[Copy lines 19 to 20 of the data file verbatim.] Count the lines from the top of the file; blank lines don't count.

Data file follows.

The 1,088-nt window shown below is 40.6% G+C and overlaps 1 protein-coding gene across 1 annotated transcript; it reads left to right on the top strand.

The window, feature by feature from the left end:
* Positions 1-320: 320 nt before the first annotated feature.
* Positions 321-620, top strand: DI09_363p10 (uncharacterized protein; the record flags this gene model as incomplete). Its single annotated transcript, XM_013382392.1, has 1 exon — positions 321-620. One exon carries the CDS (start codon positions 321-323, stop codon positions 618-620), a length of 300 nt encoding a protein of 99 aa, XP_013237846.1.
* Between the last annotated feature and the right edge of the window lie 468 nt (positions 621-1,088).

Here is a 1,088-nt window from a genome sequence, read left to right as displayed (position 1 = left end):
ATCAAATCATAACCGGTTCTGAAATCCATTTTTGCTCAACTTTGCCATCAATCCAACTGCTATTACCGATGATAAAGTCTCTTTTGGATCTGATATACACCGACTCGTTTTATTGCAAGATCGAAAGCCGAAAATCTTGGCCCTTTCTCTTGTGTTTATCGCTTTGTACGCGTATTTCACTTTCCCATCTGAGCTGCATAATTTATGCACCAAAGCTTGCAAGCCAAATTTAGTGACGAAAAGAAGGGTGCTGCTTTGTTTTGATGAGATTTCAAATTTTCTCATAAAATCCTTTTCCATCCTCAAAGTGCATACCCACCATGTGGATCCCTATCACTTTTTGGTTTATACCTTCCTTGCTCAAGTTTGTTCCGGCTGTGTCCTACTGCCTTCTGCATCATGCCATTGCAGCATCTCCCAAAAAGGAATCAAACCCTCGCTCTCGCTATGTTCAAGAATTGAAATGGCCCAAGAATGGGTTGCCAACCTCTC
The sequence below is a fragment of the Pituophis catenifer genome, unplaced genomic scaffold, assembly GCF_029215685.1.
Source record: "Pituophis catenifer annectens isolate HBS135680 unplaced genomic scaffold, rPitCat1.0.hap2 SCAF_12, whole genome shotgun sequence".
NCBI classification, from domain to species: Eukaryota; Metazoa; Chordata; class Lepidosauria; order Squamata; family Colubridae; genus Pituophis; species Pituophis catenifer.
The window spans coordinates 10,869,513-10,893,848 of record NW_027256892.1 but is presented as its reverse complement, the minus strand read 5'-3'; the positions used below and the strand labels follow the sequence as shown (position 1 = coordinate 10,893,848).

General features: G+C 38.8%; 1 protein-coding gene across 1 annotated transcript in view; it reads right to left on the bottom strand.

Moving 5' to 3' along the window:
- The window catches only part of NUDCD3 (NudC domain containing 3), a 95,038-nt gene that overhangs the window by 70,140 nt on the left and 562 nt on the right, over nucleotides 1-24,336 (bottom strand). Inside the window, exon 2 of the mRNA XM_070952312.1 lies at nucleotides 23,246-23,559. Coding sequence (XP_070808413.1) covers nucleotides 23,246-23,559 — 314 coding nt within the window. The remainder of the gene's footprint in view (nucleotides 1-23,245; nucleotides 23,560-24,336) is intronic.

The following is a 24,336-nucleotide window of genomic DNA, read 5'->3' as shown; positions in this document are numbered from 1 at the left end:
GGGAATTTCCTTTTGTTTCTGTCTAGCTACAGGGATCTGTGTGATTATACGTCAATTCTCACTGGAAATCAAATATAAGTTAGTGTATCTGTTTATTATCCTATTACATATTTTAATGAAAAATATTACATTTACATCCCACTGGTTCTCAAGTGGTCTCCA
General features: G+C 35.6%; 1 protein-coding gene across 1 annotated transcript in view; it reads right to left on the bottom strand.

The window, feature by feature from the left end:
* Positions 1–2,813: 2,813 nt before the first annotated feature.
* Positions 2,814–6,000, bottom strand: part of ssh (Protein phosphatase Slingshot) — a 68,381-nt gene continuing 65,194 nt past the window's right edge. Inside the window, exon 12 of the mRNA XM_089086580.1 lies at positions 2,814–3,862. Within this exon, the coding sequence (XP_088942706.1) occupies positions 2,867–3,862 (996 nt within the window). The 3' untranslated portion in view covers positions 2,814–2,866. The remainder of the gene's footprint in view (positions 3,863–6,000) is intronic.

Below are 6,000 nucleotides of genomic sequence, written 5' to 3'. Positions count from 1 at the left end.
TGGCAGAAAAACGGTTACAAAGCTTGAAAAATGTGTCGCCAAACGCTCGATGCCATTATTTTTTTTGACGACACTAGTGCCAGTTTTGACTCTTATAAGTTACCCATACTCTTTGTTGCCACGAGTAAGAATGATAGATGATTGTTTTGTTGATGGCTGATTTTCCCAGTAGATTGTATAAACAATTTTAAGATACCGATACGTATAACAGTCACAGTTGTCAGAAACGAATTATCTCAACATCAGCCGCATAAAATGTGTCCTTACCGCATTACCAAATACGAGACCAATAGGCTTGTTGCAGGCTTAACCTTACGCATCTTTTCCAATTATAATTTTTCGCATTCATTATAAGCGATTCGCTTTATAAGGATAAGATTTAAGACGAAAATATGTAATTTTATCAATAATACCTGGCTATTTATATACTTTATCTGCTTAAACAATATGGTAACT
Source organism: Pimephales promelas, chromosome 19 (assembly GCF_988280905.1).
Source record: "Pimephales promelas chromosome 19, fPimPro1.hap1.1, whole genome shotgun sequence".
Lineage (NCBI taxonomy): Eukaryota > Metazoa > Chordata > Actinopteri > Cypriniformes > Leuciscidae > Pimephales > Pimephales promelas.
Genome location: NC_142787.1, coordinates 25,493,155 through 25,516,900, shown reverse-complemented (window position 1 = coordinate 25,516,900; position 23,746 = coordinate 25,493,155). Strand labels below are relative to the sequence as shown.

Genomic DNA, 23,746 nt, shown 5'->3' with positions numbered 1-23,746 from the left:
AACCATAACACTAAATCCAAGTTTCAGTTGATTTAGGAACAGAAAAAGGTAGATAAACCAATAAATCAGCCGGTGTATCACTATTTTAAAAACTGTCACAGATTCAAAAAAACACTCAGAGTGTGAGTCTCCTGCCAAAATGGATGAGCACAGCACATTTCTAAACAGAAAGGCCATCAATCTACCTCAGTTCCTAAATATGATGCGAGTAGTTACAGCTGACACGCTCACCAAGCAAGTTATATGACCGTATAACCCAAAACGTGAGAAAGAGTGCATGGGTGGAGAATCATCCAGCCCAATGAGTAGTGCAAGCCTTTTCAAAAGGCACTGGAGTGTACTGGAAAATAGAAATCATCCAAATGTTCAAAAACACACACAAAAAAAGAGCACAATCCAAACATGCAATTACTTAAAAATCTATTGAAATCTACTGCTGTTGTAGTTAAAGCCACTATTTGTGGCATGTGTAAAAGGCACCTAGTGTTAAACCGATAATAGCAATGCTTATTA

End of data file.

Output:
* Positions 1–2,813: 2,813 nt before the first annotated feature.
* Positions 2,814–6,000, bottom strand: part of ssh (Protein phosphatase Slingshot) — a 68,381-nt gene continuing 65,194 nt past the window's right edge. Inside the window, exon 12 of the mRNA XM_089086580.1 lies at positions 2,814–3,862. Within this exon, the coding sequence (XP_088942706.1) occupies positions 2,867–3,862 (996 nt within the window). The 3' untranslated portion in view covers positions 2,814–2,866. The remainder of the gene's footprint in view (positions 3,863–6,000) is intronic.